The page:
Climate is one of the most fundamental drivers affecting ecosystem processes. Rapid climate change documented over the last few decades and predicted changes in the future make it imperative to understand its widespread impacts. GSD scientists are studying climate change in the following ways: evaluating the effect of historic climatic change on biotic communities, monitoring contemporary changes to ecosystems, evaluating the risk of potential future climate change to species and populations, investigating how climate interacts with disturbances and invasive species, and developing approaches to mitigate potential impacts to threatened communities and species.
- Classical Biological Control of Dalmatian (Linaria dalmatica), Yellow (L. vulgaris) and Hybrid (L. dalmatica x L. vulgaris) Toadflax
- Does Drought Exacerbate Damage Caused by Bark-Beetle-Associated Fungi in Piñon-Juniper Woodland Ecosystems?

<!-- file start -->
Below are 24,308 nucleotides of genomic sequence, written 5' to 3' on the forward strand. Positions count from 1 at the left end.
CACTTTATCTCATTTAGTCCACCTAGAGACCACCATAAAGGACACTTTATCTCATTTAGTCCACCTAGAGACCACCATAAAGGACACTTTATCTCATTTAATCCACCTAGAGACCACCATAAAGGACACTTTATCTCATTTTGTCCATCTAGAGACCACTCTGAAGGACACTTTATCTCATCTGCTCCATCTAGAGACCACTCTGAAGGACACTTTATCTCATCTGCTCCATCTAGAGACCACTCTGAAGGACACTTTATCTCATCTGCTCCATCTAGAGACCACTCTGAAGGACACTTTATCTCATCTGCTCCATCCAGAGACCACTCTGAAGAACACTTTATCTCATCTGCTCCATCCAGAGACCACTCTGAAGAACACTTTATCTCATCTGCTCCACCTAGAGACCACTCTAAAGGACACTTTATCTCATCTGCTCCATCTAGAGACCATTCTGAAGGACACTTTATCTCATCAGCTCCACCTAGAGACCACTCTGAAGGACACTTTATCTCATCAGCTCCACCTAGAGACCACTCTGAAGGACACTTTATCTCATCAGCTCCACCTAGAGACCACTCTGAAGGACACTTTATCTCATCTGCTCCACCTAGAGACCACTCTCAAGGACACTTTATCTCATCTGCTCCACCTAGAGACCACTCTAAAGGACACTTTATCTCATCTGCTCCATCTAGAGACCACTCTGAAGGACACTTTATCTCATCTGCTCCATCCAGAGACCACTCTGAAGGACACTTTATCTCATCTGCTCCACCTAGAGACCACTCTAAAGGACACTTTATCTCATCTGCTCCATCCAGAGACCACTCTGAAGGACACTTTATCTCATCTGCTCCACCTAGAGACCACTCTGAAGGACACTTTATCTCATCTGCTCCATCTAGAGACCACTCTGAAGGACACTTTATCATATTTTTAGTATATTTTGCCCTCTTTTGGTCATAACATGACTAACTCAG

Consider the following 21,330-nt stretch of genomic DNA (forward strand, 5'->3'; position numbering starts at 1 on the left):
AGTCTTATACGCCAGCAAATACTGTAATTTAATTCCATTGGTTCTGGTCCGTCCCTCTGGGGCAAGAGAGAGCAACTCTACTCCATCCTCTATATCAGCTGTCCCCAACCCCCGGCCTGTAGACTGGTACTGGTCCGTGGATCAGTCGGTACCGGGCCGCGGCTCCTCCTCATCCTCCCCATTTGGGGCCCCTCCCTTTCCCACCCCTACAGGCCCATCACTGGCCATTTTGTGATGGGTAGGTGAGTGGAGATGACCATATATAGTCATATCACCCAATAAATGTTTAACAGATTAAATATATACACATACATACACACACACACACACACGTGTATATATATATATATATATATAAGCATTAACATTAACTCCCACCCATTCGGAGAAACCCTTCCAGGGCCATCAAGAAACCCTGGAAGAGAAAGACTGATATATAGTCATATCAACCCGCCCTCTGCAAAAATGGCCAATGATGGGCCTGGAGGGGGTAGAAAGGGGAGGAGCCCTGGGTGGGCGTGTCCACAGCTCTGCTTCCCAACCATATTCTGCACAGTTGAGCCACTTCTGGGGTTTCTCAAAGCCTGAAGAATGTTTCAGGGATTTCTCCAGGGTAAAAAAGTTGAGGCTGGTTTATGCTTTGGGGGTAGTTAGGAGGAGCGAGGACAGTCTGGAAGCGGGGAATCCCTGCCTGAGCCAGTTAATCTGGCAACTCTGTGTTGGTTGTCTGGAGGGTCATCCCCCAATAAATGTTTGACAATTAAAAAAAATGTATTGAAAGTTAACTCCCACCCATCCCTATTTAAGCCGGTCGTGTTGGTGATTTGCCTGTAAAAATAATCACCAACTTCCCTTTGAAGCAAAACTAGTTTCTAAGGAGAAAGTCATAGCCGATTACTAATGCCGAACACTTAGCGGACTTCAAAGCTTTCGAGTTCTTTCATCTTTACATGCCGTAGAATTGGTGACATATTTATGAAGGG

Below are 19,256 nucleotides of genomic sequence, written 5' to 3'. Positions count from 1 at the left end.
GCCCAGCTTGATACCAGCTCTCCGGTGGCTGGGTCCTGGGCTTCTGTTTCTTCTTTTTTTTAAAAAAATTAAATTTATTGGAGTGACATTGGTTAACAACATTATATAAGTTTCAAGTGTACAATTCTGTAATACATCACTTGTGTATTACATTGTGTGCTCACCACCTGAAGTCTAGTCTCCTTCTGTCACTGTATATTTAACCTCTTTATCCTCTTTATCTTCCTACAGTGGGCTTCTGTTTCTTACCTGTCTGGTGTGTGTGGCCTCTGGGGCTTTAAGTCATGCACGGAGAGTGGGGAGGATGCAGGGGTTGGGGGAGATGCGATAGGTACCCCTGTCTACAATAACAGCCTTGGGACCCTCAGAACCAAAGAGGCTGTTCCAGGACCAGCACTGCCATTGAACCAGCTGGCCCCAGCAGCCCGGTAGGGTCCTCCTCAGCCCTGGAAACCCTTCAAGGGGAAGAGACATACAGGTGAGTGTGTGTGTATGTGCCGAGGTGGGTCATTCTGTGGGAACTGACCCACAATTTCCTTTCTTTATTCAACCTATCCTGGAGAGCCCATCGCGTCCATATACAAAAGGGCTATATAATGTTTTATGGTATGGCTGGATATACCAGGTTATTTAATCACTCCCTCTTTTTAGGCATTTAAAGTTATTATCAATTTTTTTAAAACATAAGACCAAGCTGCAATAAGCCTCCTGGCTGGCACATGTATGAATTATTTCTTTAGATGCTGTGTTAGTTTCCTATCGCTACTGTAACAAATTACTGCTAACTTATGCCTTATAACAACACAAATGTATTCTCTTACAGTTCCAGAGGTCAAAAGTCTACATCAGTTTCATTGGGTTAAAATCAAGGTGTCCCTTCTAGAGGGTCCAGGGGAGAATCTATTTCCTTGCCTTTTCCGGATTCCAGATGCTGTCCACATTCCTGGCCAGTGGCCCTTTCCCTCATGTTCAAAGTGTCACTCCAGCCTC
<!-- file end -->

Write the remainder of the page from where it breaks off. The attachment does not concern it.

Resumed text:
- Ecological Genetics of Big Sagebrush (Artemisia tridentata): Genetic Structure and Climate Responsive Seed Zone Mapping
- Ecology, Management and Restoration of Great Basin Meadow Ecosystems
- Exploring the Potential for Cheatgrass Biocontrol with Naturally Occurring Fungal Pathogens
- Great Basin Native Plant Selection and Increase Project
- Management of Prairie Dog Colonies for Grassland Sustainability
- Monitoring and Evaluation for Conserving Biological Resources of the Spring Mountains National Recreation Area
- Potential Use of Biochar, a By-Product of Converting Biomass to Bioenergy, as an Amendment to Substrates Used to Grow Native Plants
- Predicting and Mitigating Potential Climate Change Effects on a Regionally Dominant Ecotonal Desert Shrub
- Salt-Desert Shrubland Stability as Affected by Livestock Grazing, Invasive Weeds and Climate Variability
- Shrub Encroachment, Wildland Fire, Climate Change, and Carbon Sequestration in Three Southwestern Grassland Ecosystems
- Tools to Assess and Assist Vulnerable Species at Risk from Climate Change
- Vulnerability Assessments: Synthesis and Application for Aquatic Species and their Habitats
- Vulnerability of Riparian Obligate Species in the Rio Grande to the Interactive Effects of Fire, Hydrological Variation and Climate Change